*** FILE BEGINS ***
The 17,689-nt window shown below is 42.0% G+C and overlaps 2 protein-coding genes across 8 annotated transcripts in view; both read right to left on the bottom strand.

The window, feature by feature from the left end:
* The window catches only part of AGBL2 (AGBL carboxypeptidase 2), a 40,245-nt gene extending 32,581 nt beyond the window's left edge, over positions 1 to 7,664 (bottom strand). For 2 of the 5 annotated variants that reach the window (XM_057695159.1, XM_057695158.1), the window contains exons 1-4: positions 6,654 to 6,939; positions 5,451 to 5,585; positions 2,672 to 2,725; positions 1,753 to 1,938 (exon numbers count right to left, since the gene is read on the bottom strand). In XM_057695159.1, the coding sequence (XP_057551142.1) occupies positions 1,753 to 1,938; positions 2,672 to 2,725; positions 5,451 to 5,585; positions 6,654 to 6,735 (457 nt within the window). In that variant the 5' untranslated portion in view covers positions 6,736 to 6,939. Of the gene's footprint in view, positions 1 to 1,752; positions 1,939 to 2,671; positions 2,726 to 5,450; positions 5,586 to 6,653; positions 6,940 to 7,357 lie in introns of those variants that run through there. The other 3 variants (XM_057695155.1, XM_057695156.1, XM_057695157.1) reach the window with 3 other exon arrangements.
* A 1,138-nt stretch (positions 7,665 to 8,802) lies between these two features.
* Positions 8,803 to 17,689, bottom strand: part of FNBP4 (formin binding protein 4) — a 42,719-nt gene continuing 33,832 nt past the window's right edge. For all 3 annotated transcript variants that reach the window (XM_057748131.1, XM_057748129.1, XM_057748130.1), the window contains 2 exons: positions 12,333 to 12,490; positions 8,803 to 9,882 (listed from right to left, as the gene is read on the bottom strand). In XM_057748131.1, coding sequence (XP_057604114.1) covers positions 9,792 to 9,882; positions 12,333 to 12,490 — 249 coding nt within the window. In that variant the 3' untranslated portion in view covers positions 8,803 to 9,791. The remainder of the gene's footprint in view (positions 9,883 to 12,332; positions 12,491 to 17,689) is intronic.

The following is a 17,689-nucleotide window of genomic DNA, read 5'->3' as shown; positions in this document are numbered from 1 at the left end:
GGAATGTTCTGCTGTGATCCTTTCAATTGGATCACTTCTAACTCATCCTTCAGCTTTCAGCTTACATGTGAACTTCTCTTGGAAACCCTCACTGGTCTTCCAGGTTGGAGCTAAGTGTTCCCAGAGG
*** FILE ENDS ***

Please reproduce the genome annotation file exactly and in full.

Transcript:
The 17,689-nt window shown below is 42.0% G+C and overlaps 2 protein-coding genes across 8 annotated transcripts in view; both read right to left on the bottom strand.

The window, feature by feature from the left end:
* The window catches only part of AGBL2 (AGBL carboxypeptidase 2), a 40,245-nt gene extending 32,581 nt beyond the window's left edge, over positions 1 to 7,664 (bottom strand). For 2 of the 5 annotated variants that reach the window (XM_057695159.1, XM_057695158.1), the window contains exons 1-4: positions 6,654 to 6,939; positions 5,451 to 5,585; positions 2,672 to 2,725; positions 1,753 to 1,938 (exon numbers count right to left, since the gene is read on the bottom strand). In XM_057695159.1, the coding sequence (XP_057551142.1) occupies positions 1,753 to 1,938; positions 2,672 to 2,725; positions 5,451 to 5,585; positions 6,654 to 6,735 (457 nt within the window). In that variant the 5' untranslated portion in view covers positions 6,736 to 6,939. Of the gene's footprint in view, positions 1 to 1,752; positions 1,939 to 2,671; positions 2,726 to 5,450; positions 5,586 to 6,653; positions 6,940 to 7,357 lie in introns of those variants that run through there. The other 3 variants (XM_057695155.1, XM_057695156.1, XM_057695157.1) reach the window with 3 other exon arrangements.
* A 1,138-nt stretch (positions 7,665 to 8,802) lies between these two features.
* Positions 8,803 to 17,689, bottom strand: part of FNBP4 (formin binding protein 4) — a 42,719-nt gene continuing 33,832 nt past the window's right edge. For all 3 annotated transcript variants that reach the window (XM_057748131.1, XM_057748129.1, XM_057748130.1), the window contains 2 exons: positions 12,333 to 12,490; positions 8,803 to 9,882 (listed from right to left, as the gene is read on the bottom strand). In XM_057748131.1, coding sequence (XP_057604114.1) covers positions 9,792 to 9,882; positions 12,333 to 12,490 — 249 coding nt within the window. In that variant the 3' untranslated portion in view covers positions 8,803 to 9,791. The remainder of the gene's footprint in view (positions 9,883 to 12,332; positions 12,491 to 17,689) is intronic.

The following is a 17,689-nucleotide window of genomic DNA, read 5'->3' as shown; positions in this document are numbered from 1 at the left end:
GGAATGTTCTGCTGTGATCCTTTCAATTGGATCACTTCTAACTCATCCTTCAGCTTTCAGCTTACATGTGAACTTCTCTTGGAAACCCTCACTGGTCTTCCAGGTTGGAGCTAAGTGTTCCCAGAGG